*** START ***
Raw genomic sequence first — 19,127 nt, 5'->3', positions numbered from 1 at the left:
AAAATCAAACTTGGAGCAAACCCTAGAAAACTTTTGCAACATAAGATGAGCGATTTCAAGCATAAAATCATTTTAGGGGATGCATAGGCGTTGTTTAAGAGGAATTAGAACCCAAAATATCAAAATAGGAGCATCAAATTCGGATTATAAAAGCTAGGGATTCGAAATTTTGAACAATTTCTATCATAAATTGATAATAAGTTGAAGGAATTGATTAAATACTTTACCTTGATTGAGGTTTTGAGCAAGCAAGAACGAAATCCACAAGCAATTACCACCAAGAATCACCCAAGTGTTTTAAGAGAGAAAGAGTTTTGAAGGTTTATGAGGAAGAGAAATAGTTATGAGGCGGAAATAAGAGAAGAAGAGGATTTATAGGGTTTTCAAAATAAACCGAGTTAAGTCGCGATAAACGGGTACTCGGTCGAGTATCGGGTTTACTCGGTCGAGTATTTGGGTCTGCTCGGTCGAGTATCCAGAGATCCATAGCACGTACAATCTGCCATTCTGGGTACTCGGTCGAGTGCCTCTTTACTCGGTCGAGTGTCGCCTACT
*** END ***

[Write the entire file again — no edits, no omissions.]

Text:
Raw genomic sequence first — 19,127 nt, 5'->3', positions numbered from 1 at the left:
AAAATCAAACTTGGAGCAAACCCTAGAAAACTTTTGCAACATAAGATGAGCGATTTCAAGCATAAAATCATTTTAGGGGATGCATAGGCGTTGTTTAAGAGGAATTAGAACCCAAAATATCAAAATAGGAGCATCAAATTCGGATTATAAAAGCTAGGGATTCGAAATTTTGAACAATTTCTATCATAAATTGATAATAAGTTGAAGGAATTGATTAAATACTTTACCTTGATTGAGGTTTTGAGCAAGCAAGAACGAAATCCACAAGCAATTACCACCAAGAATCACCCAAGTGTTTTAAGAGAGAAAGAGTTTTGAAGGTTTATGAGGAAGAGAAATAGTTATGAGGCGGAAATAAGAGAAGAAGAGGATTTATAGGGTTTTCAAAATAAACCGAGTTAAGTCGCGATAAACGGGTACTCGGTCGAGTATCGGGTTTACTCGGTCGAGTATTTGGGTCTGCTCGGTCGAGTATCCAGAGATCCATAGCACGTACAATCTGCCATTCTGGGTACTCGGTCGAGTGCCTCTTTACTCGGTCGAGTGTCGCCTACT